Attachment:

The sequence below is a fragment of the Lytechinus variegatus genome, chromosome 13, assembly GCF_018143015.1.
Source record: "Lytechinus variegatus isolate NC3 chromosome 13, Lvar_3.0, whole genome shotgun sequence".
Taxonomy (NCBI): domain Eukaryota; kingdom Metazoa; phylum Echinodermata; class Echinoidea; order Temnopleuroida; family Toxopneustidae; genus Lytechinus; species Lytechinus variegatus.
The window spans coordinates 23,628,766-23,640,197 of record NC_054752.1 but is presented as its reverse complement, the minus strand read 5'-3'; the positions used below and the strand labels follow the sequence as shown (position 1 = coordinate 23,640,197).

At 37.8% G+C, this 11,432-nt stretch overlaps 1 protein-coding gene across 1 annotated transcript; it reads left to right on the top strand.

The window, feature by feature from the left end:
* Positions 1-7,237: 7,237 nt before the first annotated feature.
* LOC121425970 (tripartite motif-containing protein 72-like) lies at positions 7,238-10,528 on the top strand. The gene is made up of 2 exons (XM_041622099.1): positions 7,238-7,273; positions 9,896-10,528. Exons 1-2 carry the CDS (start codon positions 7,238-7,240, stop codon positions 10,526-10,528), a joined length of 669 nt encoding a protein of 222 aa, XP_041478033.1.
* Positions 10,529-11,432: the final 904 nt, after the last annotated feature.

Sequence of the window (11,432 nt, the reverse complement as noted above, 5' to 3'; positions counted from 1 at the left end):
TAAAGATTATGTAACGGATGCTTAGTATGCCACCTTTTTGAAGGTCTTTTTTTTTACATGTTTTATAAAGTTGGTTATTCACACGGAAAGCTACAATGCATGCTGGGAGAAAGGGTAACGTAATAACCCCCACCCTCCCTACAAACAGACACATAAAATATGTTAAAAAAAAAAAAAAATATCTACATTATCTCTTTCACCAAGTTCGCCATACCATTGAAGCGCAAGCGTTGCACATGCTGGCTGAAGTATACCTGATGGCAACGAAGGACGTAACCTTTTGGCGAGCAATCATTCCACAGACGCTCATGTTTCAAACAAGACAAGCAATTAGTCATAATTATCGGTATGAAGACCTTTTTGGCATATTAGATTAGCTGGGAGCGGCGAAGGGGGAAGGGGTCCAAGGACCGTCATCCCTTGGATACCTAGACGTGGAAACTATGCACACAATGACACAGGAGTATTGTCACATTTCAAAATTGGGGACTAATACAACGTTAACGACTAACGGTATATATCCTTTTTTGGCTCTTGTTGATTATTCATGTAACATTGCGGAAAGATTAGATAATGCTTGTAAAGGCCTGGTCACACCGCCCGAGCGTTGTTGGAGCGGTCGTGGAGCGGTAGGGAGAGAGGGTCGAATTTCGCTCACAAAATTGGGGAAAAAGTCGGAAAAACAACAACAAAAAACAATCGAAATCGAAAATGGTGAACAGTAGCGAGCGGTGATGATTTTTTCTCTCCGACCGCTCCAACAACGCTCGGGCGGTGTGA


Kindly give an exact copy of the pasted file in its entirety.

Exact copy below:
The sequence below is a fragment of the Lytechinus variegatus genome, chromosome 13, assembly GCF_018143015.1.
Source record: "Lytechinus variegatus isolate NC3 chromosome 13, Lvar_3.0, whole genome shotgun sequence".
Taxonomy (NCBI): domain Eukaryota; kingdom Metazoa; phylum Echinodermata; class Echinoidea; order Temnopleuroida; family Toxopneustidae; genus Lytechinus; species Lytechinus variegatus.
The window spans coordinates 23,628,766-23,640,197 of record NC_054752.1 but is presented as its reverse complement, the minus strand read 5'-3'; the positions used below and the strand labels follow the sequence as shown (position 1 = coordinate 23,640,197).

At 37.8% G+C, this 11,432-nt stretch overlaps 1 protein-coding gene across 1 annotated transcript; it reads left to right on the top strand.

The window, feature by feature from the left end:
* Positions 1-7,237: 7,237 nt before the first annotated feature.
* LOC121425970 (tripartite motif-containing protein 72-like) lies at positions 7,238-10,528 on the top strand. The gene is made up of 2 exons (XM_041622099.1): positions 7,238-7,273; positions 9,896-10,528. Exons 1-2 carry the CDS (start codon positions 7,238-7,240, stop codon positions 10,526-10,528), a joined length of 669 nt encoding a protein of 222 aa, XP_041478033.1.
* Positions 10,529-11,432: the final 904 nt, after the last annotated feature.

Sequence of the window (11,432 nt, the reverse complement as noted above, 5' to 3'; positions counted from 1 at the left end):
TAAAGATTATGTAACGGATGCTTAGTATGCCACCTTTTTGAAGGTCTTTTTTTTTACATGTTTTATAAAGTTGGTTATTCACACGGAAAGCTACAATGCATGCTGGGAGAAAGGGTAACGTAATAACCCCCACCCTCCCTACAAACAGACACATAAAATATGTTAAAAAAAAAAAAAAATATCTACATTATCTCTTTCACCAAGTTCGCCATACCATTGAAGCGCAAGCGTTGCACATGCTGGCTGAAGTATACCTGATGGCAACGAAGGACGTAACCTTTTGGCGAGCAATCATTCCACAGACGCTCATGTTTCAAACAAGACAAGCAATTAGTCATAATTATCGGTATGAAGACCTTTTTGGCATATTAGATTAGCTGGGAGCGGCGAAGGGGGAAGGGGTCCAAGGACCGTCATCCCTTGGATACCTAGACGTGGAAACTATGCACACAATGACACAGGAGTATTGTCACATTTCAAAATTGGGGACTAATACAACGTTAACGACTAACGGTATATATCCTTTTTTGGCTCTTGTTGATTATTCATGTAACATTGCGGAAAGATTAGATAATGCTTGTAAAGGCCTGGTCACACCGCCCGAGCGTTGTTGGAGCGGTCGTGGAGCGGTAGGGAGAGAGGGTCGAATTTCGCTCACAAAATTGGGGAAAAAGTCGGAAAAACAACAACAAAAAACAATCGAAATCGAAAATGGTGAACAGTAGCGAGCGGTGATGATTTTTTCTCTCCGACCGCTCCAACAACGCTCGGGCGGTGTGA